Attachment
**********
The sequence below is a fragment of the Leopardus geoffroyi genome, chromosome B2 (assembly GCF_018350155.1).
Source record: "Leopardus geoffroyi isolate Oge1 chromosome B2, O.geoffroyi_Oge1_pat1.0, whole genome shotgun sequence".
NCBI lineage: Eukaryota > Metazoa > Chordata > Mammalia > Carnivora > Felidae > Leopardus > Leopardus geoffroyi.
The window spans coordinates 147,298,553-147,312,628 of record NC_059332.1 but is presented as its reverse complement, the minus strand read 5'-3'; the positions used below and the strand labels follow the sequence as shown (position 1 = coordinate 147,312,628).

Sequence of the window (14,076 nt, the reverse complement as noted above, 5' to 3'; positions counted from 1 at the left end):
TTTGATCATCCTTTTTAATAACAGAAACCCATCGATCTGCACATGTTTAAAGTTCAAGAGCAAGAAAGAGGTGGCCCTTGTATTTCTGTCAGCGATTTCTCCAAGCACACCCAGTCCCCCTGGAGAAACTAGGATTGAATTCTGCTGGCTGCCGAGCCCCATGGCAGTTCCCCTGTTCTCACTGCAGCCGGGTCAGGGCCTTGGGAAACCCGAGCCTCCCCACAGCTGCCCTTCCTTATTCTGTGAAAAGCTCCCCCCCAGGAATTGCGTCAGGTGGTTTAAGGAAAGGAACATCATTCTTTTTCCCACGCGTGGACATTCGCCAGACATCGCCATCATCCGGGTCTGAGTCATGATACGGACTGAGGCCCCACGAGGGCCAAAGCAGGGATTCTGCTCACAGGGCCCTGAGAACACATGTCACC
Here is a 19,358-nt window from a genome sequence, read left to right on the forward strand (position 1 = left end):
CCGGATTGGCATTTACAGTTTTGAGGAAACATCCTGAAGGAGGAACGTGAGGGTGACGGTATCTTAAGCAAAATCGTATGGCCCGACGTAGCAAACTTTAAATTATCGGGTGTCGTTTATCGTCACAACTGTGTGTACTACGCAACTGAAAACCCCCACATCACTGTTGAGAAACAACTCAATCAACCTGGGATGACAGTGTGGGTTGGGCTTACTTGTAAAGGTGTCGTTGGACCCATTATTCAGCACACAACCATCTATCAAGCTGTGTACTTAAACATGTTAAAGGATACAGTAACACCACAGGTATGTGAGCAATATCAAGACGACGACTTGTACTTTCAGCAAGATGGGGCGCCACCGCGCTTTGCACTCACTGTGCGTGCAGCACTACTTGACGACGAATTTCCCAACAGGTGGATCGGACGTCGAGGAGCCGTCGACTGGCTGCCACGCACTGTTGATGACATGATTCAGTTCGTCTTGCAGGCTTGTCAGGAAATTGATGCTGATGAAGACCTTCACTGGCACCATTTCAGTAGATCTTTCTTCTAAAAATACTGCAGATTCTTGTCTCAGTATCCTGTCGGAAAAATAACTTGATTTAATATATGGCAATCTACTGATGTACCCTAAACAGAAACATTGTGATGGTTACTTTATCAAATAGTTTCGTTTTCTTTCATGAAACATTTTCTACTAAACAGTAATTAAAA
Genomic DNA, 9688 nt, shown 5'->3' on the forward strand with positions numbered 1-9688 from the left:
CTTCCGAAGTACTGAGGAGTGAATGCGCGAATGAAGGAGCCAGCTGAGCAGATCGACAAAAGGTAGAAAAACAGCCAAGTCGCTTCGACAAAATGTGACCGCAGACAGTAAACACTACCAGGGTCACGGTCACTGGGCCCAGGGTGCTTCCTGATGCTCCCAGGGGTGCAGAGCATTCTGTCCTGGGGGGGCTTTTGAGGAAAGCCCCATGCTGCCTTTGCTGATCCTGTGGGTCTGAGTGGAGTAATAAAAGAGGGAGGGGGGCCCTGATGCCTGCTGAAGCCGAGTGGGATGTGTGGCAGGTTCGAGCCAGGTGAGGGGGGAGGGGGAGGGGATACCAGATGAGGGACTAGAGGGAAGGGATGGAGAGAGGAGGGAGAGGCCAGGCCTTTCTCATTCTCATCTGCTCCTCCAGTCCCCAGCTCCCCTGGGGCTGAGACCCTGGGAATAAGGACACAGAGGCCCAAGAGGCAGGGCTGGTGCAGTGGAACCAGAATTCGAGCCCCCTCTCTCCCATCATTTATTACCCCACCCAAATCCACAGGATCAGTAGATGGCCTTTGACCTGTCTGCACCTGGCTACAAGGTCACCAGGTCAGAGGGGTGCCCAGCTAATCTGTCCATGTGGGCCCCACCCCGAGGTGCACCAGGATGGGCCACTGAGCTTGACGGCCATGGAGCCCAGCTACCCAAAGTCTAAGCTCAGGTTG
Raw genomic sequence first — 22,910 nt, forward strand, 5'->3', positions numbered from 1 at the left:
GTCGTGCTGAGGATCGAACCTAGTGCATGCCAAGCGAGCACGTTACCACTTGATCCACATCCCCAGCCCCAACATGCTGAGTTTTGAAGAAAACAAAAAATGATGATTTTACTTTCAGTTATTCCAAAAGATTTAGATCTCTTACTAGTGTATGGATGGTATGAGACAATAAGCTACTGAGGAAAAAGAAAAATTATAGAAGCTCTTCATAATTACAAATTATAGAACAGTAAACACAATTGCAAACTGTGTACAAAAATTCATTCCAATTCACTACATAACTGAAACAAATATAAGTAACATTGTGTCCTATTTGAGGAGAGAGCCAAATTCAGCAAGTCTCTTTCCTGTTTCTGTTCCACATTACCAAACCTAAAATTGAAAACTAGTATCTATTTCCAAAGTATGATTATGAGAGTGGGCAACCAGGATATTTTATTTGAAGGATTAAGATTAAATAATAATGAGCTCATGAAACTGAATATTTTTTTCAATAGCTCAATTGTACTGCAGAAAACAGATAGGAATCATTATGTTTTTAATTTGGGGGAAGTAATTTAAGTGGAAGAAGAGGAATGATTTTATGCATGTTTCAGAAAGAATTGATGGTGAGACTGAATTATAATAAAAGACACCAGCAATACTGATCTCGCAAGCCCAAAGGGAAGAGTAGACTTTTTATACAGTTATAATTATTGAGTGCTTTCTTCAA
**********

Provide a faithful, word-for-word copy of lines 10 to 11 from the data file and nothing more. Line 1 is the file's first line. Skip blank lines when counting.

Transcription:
CTTCCGAAGTACTGAGGAGTGAATGCGCGAATGAAGGAGCCAGCTGAGCAGATCGACAAAAGGTAGAAAAACAGCCAAGTCGCTTCGACAAAATGTGACCGCAGACAGTAAACACTACCAGGGTCACGGTCACTGGGCCCAGGGTGCTTCCTGATGCTCCCAGGGGTGCAGAGCATTCTGTCCTGGGGGGGCTTTTGAGGAAAGCCCCATGCTGCCTTTGCTGATCCTGTGGGTCTGAGTGGAGTAATAAAAGAGGGAGGGGGGCCCTGATGCCTGCTGAAGCCGAGTGGGATGTGTGGCAGGTTCGAGCCAGGTGAGGGGGGAGGGGGAGGGGATACCAGATGAGGGACTAGAGGGAAGGGATGGAGAGAGGAGGGAGAGGCCAGGCCTTTCTCATTCTCATCTGCTCCTCCAGTCCCCAGCTCCCCTGGGGCTGAGACCCTGGGAATAAGGACACAGAGGCCCAAGAGGCAGGGCTGGTGCAGTGGAACCAGAATTCGAGCCCCCTCTCTCCCATCATTTATTACCCCACCCAAATCCACAGGATCAGTAGATGGCCTTTGACCTGTCTGCACCTGGCTACAAGGTCACCAGGTCAGAGGGGTGCCCAGCTAATCTGTCCATGTGGGCCCCACCCCGAGGTGCACCAGGATGGGCCACTGAGCTTGACGGCCATGGAGCCCAGCTACCCAAAGTCTAAGCTCAGGTTG
Raw genomic sequence first — 22,910 nt, forward strand, 5'->3', positions numbered from 1 at the left: